"For many years Robert Lax has refused the challenge of acceleration posed by our hectic world. Long before Virilio's critique of speed, he pitted his *slow down* against the tempo and bustle of the modern city, determined not to keep up with its frantic pace. He resisted quite consciously, if in quite private way, acting as a spanner in the works. Throughout his life he has literally trained himself to do everything as slowly as possible.
Thanks to this deliberate slowness, the poet has been able to capture countless precious moments in his laconic poems, episodes, fables and diary entries. These are moments outside of time, outside of our time, scintillating particles of a cycle that stretches out across our time, and that can be summoned at any moment by one and all -- which is what makes them so overwhelming for the reader and listener."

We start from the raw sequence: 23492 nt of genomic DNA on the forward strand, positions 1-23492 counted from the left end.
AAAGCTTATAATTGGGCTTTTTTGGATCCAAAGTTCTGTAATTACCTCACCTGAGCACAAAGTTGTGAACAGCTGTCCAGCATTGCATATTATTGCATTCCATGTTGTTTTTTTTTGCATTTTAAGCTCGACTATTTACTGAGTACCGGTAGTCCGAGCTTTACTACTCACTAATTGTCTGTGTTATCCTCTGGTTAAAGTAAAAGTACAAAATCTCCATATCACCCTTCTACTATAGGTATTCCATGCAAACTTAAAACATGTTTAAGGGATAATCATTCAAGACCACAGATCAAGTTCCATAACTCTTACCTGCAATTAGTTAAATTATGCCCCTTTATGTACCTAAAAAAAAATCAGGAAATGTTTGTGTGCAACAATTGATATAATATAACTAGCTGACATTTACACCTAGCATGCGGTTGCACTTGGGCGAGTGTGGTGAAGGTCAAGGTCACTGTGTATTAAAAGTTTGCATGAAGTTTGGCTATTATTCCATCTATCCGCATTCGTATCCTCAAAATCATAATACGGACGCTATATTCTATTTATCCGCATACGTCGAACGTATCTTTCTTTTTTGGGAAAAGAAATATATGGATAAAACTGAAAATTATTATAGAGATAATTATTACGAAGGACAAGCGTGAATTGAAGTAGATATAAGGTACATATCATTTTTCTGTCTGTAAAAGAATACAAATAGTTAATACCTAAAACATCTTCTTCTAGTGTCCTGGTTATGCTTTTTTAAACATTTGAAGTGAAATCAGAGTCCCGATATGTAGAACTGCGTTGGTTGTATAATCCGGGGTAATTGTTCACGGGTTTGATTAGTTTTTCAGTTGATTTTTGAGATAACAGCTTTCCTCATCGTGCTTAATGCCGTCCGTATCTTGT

-Sigrid Hauff, "A Line in Three Circles - The Inner Biography of Robert Lax", p. 58, 2007, Bayerischer Rundfunk, Munich/Germany
Wednesday, July 13, 2011
portraits of a moment
Robert Lax, Photo by Hartmut Geerken
Photo by John P. Walsh F rom Alfred Delp S.J., Prison Writings , Orbis Books, Maryknoll, New York, 2004: “So this Sunday we must again fol...